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I read a document regarding to prepositions in English grammar and at the very beginning of this document, it mentions, only way to know the verb "dispose" is followed by the preposition "of" is through experience. It almost sounded like there are no grammatical rules for the topic prepositions and I must experience every single one of them in order to master this subject. Are there recommended path ways to learn deeply about prepositions?

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closed as off-topic by RegDwigнt Jul 9 '13 at 8:40

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Well, you just outlined the recommended path way yourself: learn them all by heart. That's what all native speakers (have to) do. And not just in English. – RegDwigнt Jul 9 '13 at 8:38
That being said, asking about general ways to improve one's English is off-topic here. english.stackexchange.com/help/on-topic – RegDwigнt Jul 9 '13 at 8:40
Have you looked at English Language Learners? – TrevorD Jul 9 '13 at 11:48
It is definitely off-topic here. Sorry =D... – TemporaryNickName Jul 9 '13 at 14:27
up vote 1 down vote accepted

It may be helpful to distinguish between 1.) prepositions that introduce a noun or pronoun phrase and 2.) prepositions that are part of a fixed noun, verb or adjective expression.

In the first group are the very common prepositions of time and place, which do exhibit some patterns that can be learned. For example, we say:

at a time: at 7.30pm

on a day: on Tuesday

in a part of the day: in the morning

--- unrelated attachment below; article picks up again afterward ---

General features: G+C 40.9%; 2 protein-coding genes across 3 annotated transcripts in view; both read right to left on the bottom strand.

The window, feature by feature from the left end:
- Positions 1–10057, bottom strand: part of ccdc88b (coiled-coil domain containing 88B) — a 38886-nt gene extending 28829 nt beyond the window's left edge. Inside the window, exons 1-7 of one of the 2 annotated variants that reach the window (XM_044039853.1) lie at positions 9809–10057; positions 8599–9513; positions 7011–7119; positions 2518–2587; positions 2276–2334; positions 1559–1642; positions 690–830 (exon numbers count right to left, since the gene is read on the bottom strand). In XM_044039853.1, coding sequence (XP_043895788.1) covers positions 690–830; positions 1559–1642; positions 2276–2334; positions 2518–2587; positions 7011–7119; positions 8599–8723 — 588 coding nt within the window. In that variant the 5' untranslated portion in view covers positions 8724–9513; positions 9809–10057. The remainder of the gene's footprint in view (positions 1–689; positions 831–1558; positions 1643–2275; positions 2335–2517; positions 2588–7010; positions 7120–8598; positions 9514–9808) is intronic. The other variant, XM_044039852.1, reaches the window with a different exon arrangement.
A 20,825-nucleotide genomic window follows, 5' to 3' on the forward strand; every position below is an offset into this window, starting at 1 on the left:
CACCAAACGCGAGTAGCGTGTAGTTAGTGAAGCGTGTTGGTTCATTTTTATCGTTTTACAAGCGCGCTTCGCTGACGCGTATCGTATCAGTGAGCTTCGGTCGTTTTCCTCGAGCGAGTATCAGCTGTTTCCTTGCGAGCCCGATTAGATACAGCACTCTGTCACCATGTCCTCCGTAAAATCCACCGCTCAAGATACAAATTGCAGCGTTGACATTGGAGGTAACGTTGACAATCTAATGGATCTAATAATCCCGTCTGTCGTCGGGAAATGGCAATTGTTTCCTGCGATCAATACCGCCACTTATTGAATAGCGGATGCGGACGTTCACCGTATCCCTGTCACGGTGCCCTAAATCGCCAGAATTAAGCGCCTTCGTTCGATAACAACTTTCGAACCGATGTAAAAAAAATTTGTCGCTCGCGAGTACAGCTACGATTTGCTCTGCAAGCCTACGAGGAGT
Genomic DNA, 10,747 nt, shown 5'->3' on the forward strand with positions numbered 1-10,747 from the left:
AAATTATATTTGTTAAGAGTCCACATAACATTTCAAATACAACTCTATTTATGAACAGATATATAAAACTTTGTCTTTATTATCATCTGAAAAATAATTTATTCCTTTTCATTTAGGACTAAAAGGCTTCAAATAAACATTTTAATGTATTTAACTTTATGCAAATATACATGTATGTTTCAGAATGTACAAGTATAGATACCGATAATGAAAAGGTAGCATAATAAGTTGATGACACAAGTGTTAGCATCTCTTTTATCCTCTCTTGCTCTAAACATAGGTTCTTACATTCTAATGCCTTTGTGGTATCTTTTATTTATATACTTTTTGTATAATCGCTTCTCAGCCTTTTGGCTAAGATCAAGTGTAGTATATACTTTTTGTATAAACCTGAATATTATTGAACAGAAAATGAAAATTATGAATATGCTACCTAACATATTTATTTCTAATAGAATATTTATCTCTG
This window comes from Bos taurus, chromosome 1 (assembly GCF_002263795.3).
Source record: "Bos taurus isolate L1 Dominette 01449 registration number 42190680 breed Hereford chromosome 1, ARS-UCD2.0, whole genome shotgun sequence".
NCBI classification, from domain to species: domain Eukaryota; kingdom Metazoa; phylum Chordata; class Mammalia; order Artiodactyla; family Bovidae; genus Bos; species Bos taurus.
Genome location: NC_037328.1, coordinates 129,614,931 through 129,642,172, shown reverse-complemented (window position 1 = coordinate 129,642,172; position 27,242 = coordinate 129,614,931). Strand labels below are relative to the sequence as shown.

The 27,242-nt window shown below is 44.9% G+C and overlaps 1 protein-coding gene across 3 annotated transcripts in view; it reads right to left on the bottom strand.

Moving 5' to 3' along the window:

in a month or year: in May - in 1992

to a place: to New York - to the beach

There are other useful patterns in this first category that can be learned, such as:

by car, by bus, by bike

But even within these established patterns there are exceptions and pitfalls. For example, we say in the morning/afternoon/evening, but at night. British native speakers are likely to say at the weekend whereas Americans commonly say on the weekend. You can say you went to the beach by car but not by my car.

In the second category are noun, verb and adjective phrases such as fear of, dispose of, fond of. Again, there are one or two patterns that might be helpful to know. For example, evaluative adjectives are usually followed by of:

It was kind/good/silly/clever/naughty/rude .. of .. you to say that.

But in general prepositional use in this category is idiomatic and has to be learned case by case. It is common, for example, for adjectives to be followed by different prepositions dependent on the meaning. For example, you usually laugh about something but you laugh at somebody.

And one further complication is that prepositions very often do not translate correctly from the foreign language into English. For example, English has allergic to whereas in German it is allergisch gegen (against). Indeed, often English will use a preposition where the foreign language does not, or conversely. For example:

English: I listened to music. German: Ich hörte Musik.

English: I went home. German: Ich ging nach Hause.

So, in summary, the document you refer to is basically correct. You have to learn the use of prepositions case by case. A good policy is to be alert to prepositions when you are reading or listening to English, and to invest in a good dictionary to use when writing.

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You should also be aware that there are identical-looking constructions to 'verb + preposition' structures that are regarded as multi-word verbs. He went through the tunnel. (verb + preposition) He went through his notes. (multi-word verb) – Edwin Ashworth Jul 9 '13 at 9:24
Thank you for the great answer, I think it is better for me to study and become fluent at some of those established patterns first before talking about exceptions and pitfalls. – TemporaryNickName Jul 9 '13 at 14:23
There are almost certainly more multi-word verb constructions than verb + preposition constructions in common use in English. – Edwin Ashworth Jul 9 '13 at 16:05

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